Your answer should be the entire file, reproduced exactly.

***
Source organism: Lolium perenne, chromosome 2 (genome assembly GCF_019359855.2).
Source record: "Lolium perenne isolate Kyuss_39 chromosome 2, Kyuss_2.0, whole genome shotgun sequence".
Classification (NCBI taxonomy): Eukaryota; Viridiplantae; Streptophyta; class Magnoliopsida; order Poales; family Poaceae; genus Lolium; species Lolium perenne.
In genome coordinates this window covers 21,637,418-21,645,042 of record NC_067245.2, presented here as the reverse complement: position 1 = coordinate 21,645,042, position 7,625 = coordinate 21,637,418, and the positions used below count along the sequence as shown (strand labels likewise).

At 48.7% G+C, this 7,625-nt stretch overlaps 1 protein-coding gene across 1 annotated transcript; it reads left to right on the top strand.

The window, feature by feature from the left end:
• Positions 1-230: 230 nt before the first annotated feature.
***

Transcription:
Source organism: Lolium perenne, chromosome 2 (genome assembly GCF_019359855.2).
Source record: "Lolium perenne isolate Kyuss_39 chromosome 2, Kyuss_2.0, whole genome shotgun sequence".
Classification (NCBI taxonomy): Eukaryota; Viridiplantae; Streptophyta; class Magnoliopsida; order Poales; family Poaceae; genus Lolium; species Lolium perenne.
In genome coordinates this window covers 21,637,418-21,645,042 of record NC_067245.2, presented here as the reverse complement: position 1 = coordinate 21,645,042, position 7,625 = coordinate 21,637,418, and the positions used below count along the sequence as shown (strand labels likewise).

At 48.7% G+C, this 7,625-nt stretch overlaps 1 protein-coding gene across 1 annotated transcript; it reads left to right on the top strand.

The window, feature by feature from the left end:
• Positions 1-230: 230 nt before the first annotated feature.